It is hard to say exactly who the first official dub poet was. The genre was definitely started by the DJs who spoke freely over the beats from the dub side but once it caught on, Linton Kwesi Johnson was the first to release an album in the genre, Dread, Beat an’ Blood released in 1977 (Mikl-em).  Born in rural Jamaica in 1952, he moved to Brixton, London with his mother when he was 11. During this time, there was an increasing amount of West Indian immigrants coming into the area and the white populations of Brixton were not happy about it (Kilpatrick). Here, Johnson learned first hand about the pain and rage of racism and this contributed a lot to his work and his popularity. In the 1960’s, he became very active in the Black Panther movement and the fight against racism. It was then that he discovered black literature and more importantly, poetry. He organized a poetry workshop within The Panthers (Forbes, 2). He connected with a lot of people who felt the pain in his words and found refuge in his rhythms.  During the beginning of his career he was looked down upon for his use of patios, or Nation Language, and now he’s #22 of the top 100 Black Britons of all time and one of the most respected men in dub poetry (Kilpatrick). 

                        Like Johnson, Jean “Binta” Breeze was also born and raised for a while in Jamaica and then moved to Britain as well and became the leading lady of a male-dominated poetry scene. She was born in rural Jamaica in and then moved to Kingston to study at the Jamaican School of Drama with such other poets as Michael Smith and Oku Onuora and Mutabaruka. She began working with Muta and getting her voice on the air in Jamaica. Linton Kwesi Johnson, over in England, heard what she had to say and, wanting to introduce her to his scene, invited her to come record with him; hence the move to England in 1985 (JS). Breeze is a big advocate for the performance of a piece rather than just reading it, which comes from her love of theater. In an interview she shares, “I mean, acting is one of my first loves. And I think I write so many dramatic monologues because I am searching for lines that ask me to use all of the acting skills I possess...I actually hear voices. When I start writing, I actually hear them speaking (JS).”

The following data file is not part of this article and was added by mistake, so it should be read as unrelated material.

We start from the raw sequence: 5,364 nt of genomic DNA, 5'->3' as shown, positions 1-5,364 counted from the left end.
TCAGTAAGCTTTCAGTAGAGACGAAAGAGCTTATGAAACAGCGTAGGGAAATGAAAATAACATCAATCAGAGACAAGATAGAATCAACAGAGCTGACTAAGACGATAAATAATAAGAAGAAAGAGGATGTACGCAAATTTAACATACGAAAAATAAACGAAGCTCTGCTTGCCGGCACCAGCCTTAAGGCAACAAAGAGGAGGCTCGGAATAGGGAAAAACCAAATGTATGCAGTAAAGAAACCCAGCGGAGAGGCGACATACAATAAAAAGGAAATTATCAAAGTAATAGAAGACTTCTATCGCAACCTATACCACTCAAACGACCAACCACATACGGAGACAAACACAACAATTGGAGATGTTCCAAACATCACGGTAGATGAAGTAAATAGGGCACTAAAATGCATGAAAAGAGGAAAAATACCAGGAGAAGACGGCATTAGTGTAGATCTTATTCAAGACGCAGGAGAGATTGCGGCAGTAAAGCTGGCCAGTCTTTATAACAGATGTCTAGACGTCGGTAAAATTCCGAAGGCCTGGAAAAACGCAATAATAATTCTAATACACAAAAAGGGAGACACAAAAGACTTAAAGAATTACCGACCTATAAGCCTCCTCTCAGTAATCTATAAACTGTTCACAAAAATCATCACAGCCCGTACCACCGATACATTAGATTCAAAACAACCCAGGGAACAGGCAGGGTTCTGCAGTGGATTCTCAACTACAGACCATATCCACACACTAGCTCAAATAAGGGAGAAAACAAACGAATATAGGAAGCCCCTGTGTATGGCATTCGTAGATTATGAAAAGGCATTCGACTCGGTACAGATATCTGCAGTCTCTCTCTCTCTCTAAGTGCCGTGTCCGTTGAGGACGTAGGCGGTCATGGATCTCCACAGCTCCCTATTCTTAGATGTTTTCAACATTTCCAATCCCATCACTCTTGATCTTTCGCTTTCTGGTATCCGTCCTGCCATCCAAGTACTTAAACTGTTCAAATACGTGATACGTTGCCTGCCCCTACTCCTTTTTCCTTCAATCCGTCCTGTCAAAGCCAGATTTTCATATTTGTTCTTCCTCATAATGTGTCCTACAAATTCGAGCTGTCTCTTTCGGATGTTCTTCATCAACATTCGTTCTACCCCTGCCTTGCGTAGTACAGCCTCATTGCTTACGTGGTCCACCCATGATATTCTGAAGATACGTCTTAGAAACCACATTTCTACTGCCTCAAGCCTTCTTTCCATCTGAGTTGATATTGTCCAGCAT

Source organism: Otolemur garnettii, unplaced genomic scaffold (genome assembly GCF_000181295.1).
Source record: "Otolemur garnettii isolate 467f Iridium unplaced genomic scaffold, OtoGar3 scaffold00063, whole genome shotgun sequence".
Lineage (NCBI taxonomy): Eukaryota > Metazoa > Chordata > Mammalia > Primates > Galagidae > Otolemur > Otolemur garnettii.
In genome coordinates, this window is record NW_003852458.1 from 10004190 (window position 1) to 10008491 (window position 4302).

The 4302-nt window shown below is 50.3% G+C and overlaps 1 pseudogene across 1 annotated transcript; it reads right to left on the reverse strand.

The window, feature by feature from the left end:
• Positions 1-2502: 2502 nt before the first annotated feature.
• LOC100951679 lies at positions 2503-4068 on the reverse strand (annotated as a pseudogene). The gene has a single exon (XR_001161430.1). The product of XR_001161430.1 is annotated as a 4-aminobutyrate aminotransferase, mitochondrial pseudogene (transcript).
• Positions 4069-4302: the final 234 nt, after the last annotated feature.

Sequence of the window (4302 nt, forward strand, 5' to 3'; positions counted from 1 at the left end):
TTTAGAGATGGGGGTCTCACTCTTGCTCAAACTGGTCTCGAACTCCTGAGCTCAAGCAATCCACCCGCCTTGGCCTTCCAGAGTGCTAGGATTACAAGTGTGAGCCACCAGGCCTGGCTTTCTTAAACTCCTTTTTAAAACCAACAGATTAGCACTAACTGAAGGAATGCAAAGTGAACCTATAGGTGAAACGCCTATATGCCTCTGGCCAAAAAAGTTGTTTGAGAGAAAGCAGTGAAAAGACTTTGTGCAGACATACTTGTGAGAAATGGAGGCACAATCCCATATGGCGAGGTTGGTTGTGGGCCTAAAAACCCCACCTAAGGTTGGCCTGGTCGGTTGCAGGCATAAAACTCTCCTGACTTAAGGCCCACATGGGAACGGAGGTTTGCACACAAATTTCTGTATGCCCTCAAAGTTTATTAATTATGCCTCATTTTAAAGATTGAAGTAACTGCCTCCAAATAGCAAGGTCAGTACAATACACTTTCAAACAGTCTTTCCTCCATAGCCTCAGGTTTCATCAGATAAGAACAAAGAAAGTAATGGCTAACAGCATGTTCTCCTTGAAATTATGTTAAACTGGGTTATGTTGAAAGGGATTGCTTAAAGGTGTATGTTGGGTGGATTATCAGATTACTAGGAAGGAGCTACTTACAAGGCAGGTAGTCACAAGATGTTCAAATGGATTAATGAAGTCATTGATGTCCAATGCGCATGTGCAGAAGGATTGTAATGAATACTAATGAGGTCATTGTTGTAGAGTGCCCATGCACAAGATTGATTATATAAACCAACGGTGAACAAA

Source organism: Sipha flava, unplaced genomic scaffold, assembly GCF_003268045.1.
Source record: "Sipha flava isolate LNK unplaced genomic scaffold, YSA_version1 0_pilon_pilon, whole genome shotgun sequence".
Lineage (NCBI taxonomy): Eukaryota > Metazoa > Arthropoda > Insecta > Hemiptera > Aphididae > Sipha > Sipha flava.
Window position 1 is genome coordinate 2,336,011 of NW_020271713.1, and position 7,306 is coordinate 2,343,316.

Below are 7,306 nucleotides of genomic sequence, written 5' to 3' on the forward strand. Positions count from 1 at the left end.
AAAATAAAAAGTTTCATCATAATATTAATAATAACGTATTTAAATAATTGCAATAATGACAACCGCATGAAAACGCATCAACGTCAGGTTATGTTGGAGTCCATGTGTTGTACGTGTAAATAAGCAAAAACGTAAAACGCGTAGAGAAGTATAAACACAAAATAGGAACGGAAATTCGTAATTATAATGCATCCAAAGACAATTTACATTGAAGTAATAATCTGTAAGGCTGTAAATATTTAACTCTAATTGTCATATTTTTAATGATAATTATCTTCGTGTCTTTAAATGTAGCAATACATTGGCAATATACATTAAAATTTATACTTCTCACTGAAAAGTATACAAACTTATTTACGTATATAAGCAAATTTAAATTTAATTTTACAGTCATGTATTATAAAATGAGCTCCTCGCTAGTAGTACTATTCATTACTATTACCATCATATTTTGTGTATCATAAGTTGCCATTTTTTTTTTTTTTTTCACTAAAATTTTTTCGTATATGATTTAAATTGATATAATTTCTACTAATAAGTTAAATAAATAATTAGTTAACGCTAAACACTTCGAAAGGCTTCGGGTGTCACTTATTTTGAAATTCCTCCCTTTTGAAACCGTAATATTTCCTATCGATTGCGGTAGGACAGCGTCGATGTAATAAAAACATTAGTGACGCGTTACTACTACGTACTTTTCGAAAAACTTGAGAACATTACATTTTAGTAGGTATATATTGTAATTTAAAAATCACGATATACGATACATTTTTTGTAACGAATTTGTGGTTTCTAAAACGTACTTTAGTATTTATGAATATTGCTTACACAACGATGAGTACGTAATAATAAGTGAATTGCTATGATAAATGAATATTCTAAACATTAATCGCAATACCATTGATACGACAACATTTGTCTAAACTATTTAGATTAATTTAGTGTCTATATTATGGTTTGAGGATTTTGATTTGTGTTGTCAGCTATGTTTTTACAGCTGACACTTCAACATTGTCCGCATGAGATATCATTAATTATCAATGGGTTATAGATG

Canada is another hot spot for Jamaican dub poets and the dub poetry movement. Lillian Allen was one of the leaders of the Canadian dub movement. Born in Jamaica in 1951 she moved to New York in 1969 to study at the City University of New York and made her way to Canada (Henry). Settling in Toronto, she made a big splash and with the release of the album Revolutionary Tea Party, more specifically it’s opening piece “I Fight Back” in 1983, she was able to make a significant difference in the battle against the stereotype of black women as immigrant workers in Canada (Hodges, 47). Afua Cooper is another female star of the Canadian dub poetry scene. Allen and Cooper are the artistic and creative directors of the Dub Poets Collective out of Toronto.

                        Back in Jamaica, artists like Oku Onuora, Michael (Mikey) Smith, Mutabaruka, and Benjamin Zephaniah were creating the waves on which the others would ride, off the island, to new places, bringing with them the rhythms of dub and the spoken word.  Oku Onuora, originally Orlando Wong, is sometimes referred to as the father of Jamaican dub poetry. As mentioned before, it was he who gave the genre its official name. He eventually expanded his earlier definition to include “any type of music-influenced poetry (Doumerc, Dub Poetry).” In 1970, he was arrested in his attempt to rob a post office in order to fund a community education project. From jail, his poetry flourished and grabbed the attention of many big names in the writing world. So many people petitioned for his release that, after serving 7 years, he received the Jamaican equivalent of a presidential pardon. Upon regaining his freedom, he married and changed his name. In 1979 he released his first album Reflections in Red.